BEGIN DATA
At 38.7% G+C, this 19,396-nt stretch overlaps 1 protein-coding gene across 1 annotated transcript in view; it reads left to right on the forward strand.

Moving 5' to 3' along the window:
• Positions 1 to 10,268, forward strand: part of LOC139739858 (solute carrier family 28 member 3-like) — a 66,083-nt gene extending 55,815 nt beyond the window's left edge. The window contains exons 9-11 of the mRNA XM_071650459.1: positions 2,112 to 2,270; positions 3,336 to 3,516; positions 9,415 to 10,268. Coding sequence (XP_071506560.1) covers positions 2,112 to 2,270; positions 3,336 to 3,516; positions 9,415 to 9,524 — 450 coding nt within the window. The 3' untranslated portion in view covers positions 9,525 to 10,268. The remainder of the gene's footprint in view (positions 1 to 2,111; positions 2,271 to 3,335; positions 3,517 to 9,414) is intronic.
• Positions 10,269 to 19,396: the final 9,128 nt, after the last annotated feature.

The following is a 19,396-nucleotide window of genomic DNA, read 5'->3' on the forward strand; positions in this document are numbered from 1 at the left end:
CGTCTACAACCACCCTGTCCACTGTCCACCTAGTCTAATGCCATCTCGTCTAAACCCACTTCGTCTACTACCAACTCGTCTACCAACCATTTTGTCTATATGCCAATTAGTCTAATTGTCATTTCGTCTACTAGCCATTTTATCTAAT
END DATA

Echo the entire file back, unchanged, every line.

At 38.7% G+C, this 19,396-nt stretch overlaps 1 protein-coding gene across 1 annotated transcript in view; it reads left to right on the forward strand.

Moving 5' to 3' along the window:
• Positions 1 to 10,268, forward strand: part of LOC139739858 (solute carrier family 28 member 3-like) — a 66,083-nt gene extending 55,815 nt beyond the window's left edge. The window contains exons 9-11 of the mRNA XM_071650459.1: positions 2,112 to 2,270; positions 3,336 to 3,516; positions 9,415 to 10,268. Coding sequence (XP_071506560.1) covers positions 2,112 to 2,270; positions 3,336 to 3,516; positions 9,415 to 9,524 — 450 coding nt within the window. The 3' untranslated portion in view covers positions 9,525 to 10,268. The remainder of the gene's footprint in view (positions 1 to 2,111; positions 2,271 to 3,335; positions 3,517 to 9,414) is intronic.
• Positions 10,269 to 19,396: the final 9,128 nt, after the last annotated feature.

The following is a 19,396-nucleotide window of genomic DNA, read 5'->3' on the forward strand; positions in this document are numbered from 1 at the left end:
CGTCTACAACCACCCTGTCCACTGTCCACCTAGTCTAATGCCATCTCGTCTAAACCCACTTCGTCTACTACCAACTCGTCTACCAACCATTTTGTCTATATGCCAATTAGTCTAATTGTCATTTCGTCTACTAGCCATTTTATCTAAT